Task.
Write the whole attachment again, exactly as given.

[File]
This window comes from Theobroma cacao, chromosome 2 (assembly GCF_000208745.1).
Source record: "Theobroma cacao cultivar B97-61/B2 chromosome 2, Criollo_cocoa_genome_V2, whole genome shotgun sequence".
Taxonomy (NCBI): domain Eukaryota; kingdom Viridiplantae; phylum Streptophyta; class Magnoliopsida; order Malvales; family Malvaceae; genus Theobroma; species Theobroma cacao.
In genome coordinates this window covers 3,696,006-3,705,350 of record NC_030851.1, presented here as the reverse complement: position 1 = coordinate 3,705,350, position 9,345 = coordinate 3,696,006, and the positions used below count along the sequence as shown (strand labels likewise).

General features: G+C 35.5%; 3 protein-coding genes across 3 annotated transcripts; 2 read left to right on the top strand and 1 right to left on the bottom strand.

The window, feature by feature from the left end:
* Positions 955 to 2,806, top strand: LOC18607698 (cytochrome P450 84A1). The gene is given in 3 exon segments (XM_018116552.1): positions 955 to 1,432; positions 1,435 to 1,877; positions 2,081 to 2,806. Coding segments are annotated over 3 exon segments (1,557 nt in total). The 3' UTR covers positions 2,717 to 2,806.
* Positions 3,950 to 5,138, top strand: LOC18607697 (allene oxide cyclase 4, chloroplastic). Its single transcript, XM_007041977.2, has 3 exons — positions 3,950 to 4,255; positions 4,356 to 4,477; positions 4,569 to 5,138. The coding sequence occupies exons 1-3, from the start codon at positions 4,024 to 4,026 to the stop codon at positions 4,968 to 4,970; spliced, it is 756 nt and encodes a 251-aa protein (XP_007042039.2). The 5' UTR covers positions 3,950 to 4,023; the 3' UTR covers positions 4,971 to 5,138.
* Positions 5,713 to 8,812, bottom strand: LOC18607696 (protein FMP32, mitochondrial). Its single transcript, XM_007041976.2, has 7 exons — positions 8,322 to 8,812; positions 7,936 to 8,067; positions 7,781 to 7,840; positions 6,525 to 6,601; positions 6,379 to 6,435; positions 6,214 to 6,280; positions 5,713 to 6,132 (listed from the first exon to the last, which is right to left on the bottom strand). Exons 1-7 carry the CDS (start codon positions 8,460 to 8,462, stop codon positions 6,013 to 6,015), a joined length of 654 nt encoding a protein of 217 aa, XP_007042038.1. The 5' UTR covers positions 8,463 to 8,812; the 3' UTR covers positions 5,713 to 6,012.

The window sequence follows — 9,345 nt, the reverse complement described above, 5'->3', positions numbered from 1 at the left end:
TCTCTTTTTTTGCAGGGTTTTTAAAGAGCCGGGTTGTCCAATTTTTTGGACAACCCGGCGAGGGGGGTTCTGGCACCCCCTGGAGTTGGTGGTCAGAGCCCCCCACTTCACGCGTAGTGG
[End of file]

This window comes from Theobroma cacao, chromosome 2 (assembly GCF_000208745.1).
Source record: "Theobroma cacao cultivar B97-61/B2 chromosome 2, Criollo_cocoa_genome_V2, whole genome shotgun sequence".
Taxonomy (NCBI): domain Eukaryota; kingdom Viridiplantae; phylum Streptophyta; class Magnoliopsida; order Malvales; family Malvaceae; genus Theobroma; species Theobroma cacao.
In genome coordinates this window covers 3,696,006-3,705,350 of record NC_030851.1, presented here as the reverse complement: position 1 = coordinate 3,705,350, position 9,345 = coordinate 3,696,006, and the positions used below count along the sequence as shown (strand labels likewise).

General features: G+C 35.5%; 3 protein-coding genes across 3 annotated transcripts; 2 read left to right on the top strand and 1 right to left on the bottom strand.

The window, feature by feature from the left end:
* Positions 955 to 2,806, top strand: LOC18607698 (cytochrome P450 84A1). The gene is given in 3 exon segments (XM_018116552.1): positions 955 to 1,432; positions 1,435 to 1,877; positions 2,081 to 2,806. Coding segments are annotated over 3 exon segments (1,557 nt in total). The 3' UTR covers positions 2,717 to 2,806.
* Positions 3,950 to 5,138, top strand: LOC18607697 (allene oxide cyclase 4, chloroplastic). Its single transcript, XM_007041977.2, has 3 exons — positions 3,950 to 4,255; positions 4,356 to 4,477; positions 4,569 to 5,138. The coding sequence occupies exons 1-3, from the start codon at positions 4,024 to 4,026 to the stop codon at positions 4,968 to 4,970; spliced, it is 756 nt and encodes a 251-aa protein (XP_007042039.2). The 5' UTR covers positions 3,950 to 4,023; the 3' UTR covers positions 4,971 to 5,138.
* Positions 5,713 to 8,812, bottom strand: LOC18607696 (protein FMP32, mitochondrial). Its single transcript, XM_007041976.2, has 7 exons — positions 8,322 to 8,812; positions 7,936 to 8,067; positions 7,781 to 7,840; positions 6,525 to 6,601; positions 6,379 to 6,435; positions 6,214 to 6,280; positions 5,713 to 6,132 (listed from the first exon to the last, which is right to left on the bottom strand). Exons 1-7 carry the CDS (start codon positions 8,460 to 8,462, stop codon positions 6,013 to 6,015), a joined length of 654 nt encoding a protein of 217 aa, XP_007042038.1. The 5' UTR covers positions 8,463 to 8,812; the 3' UTR covers positions 5,713 to 6,012.

The window sequence follows — 9,345 nt, the reverse complement described above, 5'->3', positions numbered from 1 at the left end:
TCTCTTTTTTTGCAGGGTTTTTAAAGAGCCGGGTTGTCCAATTTTTTGGACAACCCGGCGAGGGGGGTTCTGGCACCCCCTGGAGTTGGTGGTCAGAGCCCCCCACTTCACGCGTAGTGG